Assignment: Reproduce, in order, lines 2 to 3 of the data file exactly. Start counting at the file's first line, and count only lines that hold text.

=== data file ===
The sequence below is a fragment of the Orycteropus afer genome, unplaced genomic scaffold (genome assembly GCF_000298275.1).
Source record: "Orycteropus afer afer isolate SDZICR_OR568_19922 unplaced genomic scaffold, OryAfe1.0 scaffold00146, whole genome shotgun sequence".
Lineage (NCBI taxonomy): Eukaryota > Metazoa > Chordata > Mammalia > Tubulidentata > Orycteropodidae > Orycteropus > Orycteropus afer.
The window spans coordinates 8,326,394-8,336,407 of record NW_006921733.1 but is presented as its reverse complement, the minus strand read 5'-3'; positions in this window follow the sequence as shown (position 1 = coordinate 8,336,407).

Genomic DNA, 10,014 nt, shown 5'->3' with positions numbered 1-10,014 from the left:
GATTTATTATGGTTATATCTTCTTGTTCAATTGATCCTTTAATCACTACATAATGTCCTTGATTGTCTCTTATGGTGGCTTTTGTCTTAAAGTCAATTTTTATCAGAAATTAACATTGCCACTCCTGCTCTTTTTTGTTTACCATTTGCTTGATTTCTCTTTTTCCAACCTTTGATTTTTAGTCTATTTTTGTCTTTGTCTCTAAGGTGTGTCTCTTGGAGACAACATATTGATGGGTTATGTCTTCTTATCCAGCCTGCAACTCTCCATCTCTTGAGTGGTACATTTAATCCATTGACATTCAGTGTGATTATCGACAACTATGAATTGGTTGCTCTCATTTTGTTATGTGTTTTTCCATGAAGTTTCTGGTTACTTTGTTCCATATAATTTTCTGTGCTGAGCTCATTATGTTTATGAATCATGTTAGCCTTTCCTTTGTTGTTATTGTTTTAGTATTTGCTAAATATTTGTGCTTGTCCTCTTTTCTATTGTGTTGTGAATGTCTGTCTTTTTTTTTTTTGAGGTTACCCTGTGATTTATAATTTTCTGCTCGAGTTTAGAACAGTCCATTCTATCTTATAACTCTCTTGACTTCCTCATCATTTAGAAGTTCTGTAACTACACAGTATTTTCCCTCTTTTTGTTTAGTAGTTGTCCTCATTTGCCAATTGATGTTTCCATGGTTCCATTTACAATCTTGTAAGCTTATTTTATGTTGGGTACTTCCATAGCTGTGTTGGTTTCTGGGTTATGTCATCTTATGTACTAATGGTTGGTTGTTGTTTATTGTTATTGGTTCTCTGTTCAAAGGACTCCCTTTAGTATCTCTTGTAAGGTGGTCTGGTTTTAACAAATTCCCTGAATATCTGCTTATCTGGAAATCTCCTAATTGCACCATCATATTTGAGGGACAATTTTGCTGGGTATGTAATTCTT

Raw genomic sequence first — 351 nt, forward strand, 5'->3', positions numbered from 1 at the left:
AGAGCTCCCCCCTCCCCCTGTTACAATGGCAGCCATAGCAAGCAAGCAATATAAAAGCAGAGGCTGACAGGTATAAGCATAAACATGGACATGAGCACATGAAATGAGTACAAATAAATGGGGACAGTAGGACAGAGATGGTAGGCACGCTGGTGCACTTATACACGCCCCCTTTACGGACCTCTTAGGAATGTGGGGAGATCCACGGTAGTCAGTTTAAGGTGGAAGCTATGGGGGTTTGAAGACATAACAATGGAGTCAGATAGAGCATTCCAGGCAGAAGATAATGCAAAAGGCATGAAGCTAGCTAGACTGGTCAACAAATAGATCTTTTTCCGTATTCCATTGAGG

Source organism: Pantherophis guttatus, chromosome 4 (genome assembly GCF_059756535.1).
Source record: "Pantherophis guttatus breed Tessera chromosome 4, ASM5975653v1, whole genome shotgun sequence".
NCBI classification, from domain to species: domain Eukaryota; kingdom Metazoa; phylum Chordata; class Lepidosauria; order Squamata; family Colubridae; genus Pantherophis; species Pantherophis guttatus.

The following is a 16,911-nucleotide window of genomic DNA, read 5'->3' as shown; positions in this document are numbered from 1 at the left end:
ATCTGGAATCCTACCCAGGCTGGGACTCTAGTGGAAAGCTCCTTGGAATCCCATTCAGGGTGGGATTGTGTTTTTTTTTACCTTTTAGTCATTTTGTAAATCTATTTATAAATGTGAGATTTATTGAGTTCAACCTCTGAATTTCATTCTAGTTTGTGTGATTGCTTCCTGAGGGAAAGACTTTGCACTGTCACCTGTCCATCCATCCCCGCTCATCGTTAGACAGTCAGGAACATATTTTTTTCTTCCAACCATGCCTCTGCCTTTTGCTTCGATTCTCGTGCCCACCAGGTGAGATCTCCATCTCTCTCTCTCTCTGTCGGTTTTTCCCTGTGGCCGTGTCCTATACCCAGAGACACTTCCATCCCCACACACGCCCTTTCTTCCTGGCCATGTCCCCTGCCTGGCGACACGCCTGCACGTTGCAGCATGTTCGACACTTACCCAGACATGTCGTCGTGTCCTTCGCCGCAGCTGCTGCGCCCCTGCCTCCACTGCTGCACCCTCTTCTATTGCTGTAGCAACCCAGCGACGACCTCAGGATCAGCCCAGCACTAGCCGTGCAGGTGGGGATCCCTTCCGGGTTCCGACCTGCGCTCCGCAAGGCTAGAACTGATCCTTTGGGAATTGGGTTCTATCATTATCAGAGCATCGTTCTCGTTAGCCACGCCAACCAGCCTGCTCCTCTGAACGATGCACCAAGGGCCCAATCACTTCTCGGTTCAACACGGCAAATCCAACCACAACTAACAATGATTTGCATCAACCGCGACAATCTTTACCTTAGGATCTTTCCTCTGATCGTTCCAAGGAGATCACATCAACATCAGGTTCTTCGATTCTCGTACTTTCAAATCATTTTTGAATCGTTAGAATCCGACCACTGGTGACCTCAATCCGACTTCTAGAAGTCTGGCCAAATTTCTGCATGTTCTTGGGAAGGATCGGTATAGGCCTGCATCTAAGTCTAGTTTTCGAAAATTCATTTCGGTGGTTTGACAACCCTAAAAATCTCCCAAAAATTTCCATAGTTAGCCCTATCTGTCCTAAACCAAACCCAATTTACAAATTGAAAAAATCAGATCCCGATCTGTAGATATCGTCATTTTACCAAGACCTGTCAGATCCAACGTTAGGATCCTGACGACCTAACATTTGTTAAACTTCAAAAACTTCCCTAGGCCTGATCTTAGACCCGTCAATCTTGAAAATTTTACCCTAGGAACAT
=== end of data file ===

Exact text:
Source record: "Orycteropus afer afer isolate SDZICR_OR568_19922 unplaced genomic scaffold, OryAfe1.0 scaffold00146, whole genome shotgun sequence".
Lineage (NCBI taxonomy): Eukaryota > Metazoa > Chordata > Mammalia > Tubulidentata > Orycteropodidae > Orycteropus > Orycteropus afer.